When it is boiling, pour in a 1.9 oz container of alum. Alum can usually be found with spices in most grocery stores.
Pour the hot solution over the pickles
Replace the dinner plate, quart jar, and dish towel and let the whole thing sit for 24 hours.
Alum will cause the pickles to firm up, and is what makes them crisp instead of mushy.
On day nine, you have to pour off the alum solution and replace it with the final pickling syrup solution.
Pour off the alum solution just like you did the brine solution the day before. Rinse the pickles one time and drain.
In the 2 gallon pot pour 5 pints of apple cider vinegar (not white vinegar) and 8 pints of sugar.
Bring this solution to a boil. Stir regularly to help dissolve the sugar.
When this syrup comes to a boil, pour in 1.5 ounces of mixed pickling spices, remove it from the heat, and stir them in.
Pour the syrup over the pickles, replace plate, quart jar and dish towel. While pouring the syrup, try not to get your face into the steam cloud, because the vinegar steam can cause you to jerk back involuntarily, or start sneezing or coughing. It won't hurt you, but it's not very pleasant either.
On each of these days, pour the syrup off of the pickles into the 2 gallon pot. Bring it to a boil and pour it back onto the pickles. Heating this syrup reactivates the spices, and allows more of the spicy flavor to work it's way into the pickles themselves and not just in the juice.
On any of these days, you can sample the pickles to get an idea of what they are going to taste like when they are done. They just get better each day!!
First thing you have to do is wash and dry your canning jars lids and
rings. This recipe usually makes right at 9 quarts or 18 pints, so to
be safe wash at least one or two extra jars.Fill water bath canner with
water and begin to heat it up. By the time your pickles are in the jars
and ready, the canner should be ready to use.
Pour off the pickling syrup, reheat it and pour it back on the pickles, just like you did on days 10 - 13.
While it's still hot, pour off the pickling syrup a second time, and reheat it to a rolling boil.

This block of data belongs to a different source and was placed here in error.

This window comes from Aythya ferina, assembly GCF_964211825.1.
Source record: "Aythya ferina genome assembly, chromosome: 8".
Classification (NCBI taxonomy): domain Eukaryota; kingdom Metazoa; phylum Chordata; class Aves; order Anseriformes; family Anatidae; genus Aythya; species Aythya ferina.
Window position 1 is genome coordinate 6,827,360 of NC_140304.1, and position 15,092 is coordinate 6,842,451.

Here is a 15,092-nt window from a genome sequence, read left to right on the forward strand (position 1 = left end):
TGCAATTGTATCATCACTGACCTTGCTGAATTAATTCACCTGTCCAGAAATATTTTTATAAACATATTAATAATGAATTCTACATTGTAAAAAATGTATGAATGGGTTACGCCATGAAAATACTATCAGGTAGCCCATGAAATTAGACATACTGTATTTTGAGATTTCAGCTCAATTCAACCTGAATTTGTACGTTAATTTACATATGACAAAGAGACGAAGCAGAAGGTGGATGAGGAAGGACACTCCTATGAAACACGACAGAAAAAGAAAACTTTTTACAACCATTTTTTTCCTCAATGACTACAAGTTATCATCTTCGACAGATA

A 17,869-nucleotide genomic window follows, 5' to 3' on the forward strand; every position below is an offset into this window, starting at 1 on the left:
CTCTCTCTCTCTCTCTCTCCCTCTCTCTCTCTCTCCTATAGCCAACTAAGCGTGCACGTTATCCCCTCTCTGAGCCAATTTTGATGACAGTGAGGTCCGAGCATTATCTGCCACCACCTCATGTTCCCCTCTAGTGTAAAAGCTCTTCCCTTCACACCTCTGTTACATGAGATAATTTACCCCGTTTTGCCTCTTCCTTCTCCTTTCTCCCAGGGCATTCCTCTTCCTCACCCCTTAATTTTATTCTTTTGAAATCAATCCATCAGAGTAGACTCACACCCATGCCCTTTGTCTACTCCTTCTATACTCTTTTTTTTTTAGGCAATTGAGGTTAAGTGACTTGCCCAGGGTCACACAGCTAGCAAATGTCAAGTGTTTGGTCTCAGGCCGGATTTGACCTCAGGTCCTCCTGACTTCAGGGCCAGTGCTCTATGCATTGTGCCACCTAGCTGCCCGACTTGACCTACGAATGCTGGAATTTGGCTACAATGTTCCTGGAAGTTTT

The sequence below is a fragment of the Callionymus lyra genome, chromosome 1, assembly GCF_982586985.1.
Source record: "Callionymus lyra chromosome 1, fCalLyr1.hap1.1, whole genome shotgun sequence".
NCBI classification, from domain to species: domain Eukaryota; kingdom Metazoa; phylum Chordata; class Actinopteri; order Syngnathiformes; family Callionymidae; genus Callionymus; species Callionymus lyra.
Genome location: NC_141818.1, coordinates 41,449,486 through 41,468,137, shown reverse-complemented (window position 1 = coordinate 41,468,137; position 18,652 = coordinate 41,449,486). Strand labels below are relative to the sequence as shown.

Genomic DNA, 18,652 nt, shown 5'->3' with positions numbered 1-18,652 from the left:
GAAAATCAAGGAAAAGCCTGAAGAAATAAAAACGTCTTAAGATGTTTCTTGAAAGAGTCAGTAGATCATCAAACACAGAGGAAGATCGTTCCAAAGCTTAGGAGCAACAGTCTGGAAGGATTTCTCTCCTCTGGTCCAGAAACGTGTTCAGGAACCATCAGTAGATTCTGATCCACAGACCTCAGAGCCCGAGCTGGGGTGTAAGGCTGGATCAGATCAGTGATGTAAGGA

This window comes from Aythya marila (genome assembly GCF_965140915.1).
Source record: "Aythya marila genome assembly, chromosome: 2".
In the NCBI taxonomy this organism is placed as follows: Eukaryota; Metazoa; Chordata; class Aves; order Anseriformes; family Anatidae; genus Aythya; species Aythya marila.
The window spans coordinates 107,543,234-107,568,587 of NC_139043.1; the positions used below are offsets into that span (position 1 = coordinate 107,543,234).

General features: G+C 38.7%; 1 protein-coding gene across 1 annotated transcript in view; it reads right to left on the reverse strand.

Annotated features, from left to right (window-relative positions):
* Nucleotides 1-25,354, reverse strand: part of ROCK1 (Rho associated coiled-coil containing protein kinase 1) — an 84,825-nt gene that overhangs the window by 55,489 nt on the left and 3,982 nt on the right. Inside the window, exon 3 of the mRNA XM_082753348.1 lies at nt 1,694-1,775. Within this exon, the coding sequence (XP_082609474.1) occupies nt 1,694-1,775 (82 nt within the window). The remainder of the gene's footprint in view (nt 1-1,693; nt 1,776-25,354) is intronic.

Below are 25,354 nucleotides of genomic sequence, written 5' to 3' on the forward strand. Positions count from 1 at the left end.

While the syrup is coming to a boil, pack the pickles in the canning jars. You will have to shake them down, and pack a few pickles into the empty spaces in the jars to REALLY get them filled.
When the syrup comes to a boil, ladle it into the canning jars, leaving 1/4 inch head space.
Make sure to wipe the jar rims clean, and apply the dome lids and rings to hand tightness.
Process both pints and quarts for 15 minutes. Remove and let stand until they seal (this could take a couple of hours - so be patient).
And here's the finished product - Home made fourteen day pickles. One batch actually makes around 9 quarts of sweet pickles.
OPTIONAL When I was a kid, I remember that when my grandmother was making pickles, she added 2-3 drops of green food coloring to each jar at canning time. The idea was to make the pickles look greener and fresher. The actual result was unnaturally bright green pickles. It didn't affect the taste of them at all. If you want to try it, give it a shot. I did this with one jar from the batch that I made for this web page. You can see the difference in the center jar in the photo below.
Fourteen day pickles are a home made taste treat. They don't taste like anything that you can buy in any grocery store that I can find. I was nearly grown up before I realized that you could actually buy pickles in the store! I thought everybody made their own.
made some and tried them yourself, you'll wonder why more people don't
make their own. Learning to make your own pickles is yet another step
along the path to self sufficiency, and one less thing that you have to
buy from the grocery store.